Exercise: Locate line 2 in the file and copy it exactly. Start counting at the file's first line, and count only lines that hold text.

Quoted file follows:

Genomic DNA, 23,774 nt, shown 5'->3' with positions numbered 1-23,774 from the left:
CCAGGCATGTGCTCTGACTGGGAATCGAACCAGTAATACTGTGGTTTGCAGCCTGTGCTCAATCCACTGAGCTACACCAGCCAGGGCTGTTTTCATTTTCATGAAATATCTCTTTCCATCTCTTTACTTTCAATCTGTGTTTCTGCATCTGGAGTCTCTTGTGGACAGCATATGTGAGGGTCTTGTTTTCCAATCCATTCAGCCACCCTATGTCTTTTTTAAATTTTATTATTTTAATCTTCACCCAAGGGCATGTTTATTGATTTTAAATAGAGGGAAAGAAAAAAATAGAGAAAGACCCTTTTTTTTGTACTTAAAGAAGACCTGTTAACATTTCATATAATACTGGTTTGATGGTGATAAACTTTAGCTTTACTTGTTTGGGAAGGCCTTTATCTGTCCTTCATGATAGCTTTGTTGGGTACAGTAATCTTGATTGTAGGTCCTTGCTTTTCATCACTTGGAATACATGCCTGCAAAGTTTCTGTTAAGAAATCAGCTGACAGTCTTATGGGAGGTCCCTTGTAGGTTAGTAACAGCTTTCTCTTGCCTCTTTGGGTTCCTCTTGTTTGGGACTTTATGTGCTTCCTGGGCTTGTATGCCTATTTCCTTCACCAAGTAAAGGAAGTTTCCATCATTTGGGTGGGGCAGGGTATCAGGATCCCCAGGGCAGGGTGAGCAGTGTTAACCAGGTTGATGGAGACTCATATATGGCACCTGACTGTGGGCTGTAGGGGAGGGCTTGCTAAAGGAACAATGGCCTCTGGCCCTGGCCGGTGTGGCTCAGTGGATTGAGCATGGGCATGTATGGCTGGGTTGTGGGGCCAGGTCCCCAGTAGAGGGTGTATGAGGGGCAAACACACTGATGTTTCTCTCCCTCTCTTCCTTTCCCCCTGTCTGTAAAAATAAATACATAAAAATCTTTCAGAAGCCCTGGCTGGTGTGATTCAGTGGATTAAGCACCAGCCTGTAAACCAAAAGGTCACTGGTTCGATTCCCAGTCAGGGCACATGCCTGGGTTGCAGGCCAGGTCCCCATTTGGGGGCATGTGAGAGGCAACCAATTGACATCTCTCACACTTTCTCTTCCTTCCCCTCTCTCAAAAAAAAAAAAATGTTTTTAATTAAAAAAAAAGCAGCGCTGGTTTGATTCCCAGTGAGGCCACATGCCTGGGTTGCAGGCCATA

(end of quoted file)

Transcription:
CCAGGCATGTGCTCTGACTGGGAATCGAACCAGTAATACTGTGGTTTGCAGCCTGTGCTCAATCCACTGAGCTACACCAGCCAGGGCTGTTTTCATTTTCATGAAATATCTCTTTCCATCTCTTTACTTTCAATCTGTGTTTCTGCATCTGGAGTCTCTTGTGGACAGCATATGTGAGGGTCTTGTTTTCCAATCCATTCAGCCACCCTATGTCTTTTTTAAATTTTATTATTTTAATCTTCACCCAAGGGCATGTTTATTGATTTTAAATAGAGGGAAAGAAAAAAATAGAGAAAGACCCTTTTTTTTGTACTTAAAGAAGACCTGTTAACATTTCATATAATACTGGTTTGATGGTGATAAACTTTAGCTTTACTTGTTTGGGAAGGCCTTTATCTGTCCTTCATGATAGCTTTGTTGGGTACAGTAATCTTGATTGTAGGTCCTTGCTTTTCATCACTTGGAATACATGCCTGCAAAGTTTCTGTTAAGAAATCAGCTGACAGTCTTATGGGAGGTCCCTTGTAGGTTAGTAACAGCTTTCTCTTGCCTCTTTGGGTTCCTCTTGTTTGGGACTTTATGTGCTTCCTGGGCTTGTATGCCTATTTCCTTCACCAAGTAAAGGAAGTTTCCATCATTTGGGTGGGGCAGGGTATCAGGATCCCCAGGGCAGGGTGAGCAGTGTTAACCAGGTTGATGGAGACTCATATATGGCACCTGACTGTGGGCTGTAGGGGAGGGCTTGCTAAAGGAACAATGGCCTCTGGCCCTGGCCGGTGTGGCTCAGTGGATTGAGCATGGGCATGTATGGCTGGGTTGTGGGGCCAGGTCCCCAGTAGAGGGTGTATGAGGGGCAAACACACTGATGTTTCTCTCCCTCTCTTCCTTTCCCCCTGTCTGTAAAAATAAATACATAAAAATCTTTCAGAAGCCCTGGCTGGTGTGATTCAGTGGATTAAGCACCAGCCTGTAAACCAAAAGGTCACTGGTTCGATTCCCAGTCAGGGCACATGCCTGGGTTGCAGGCCAGGTCCCCATTTGGGGGCATGTGAGAGGCAACCAATTGACATCTCTCACACTTTCTCTTCCTTCCCCTCTCTCAAAAAAAAAAAAATGTTTTTAATTAAAAAAAAAGCAGCGCTGGTTTGATTCCCAGTGAGGCCACATGCCTGGGTTGCAGGCCATA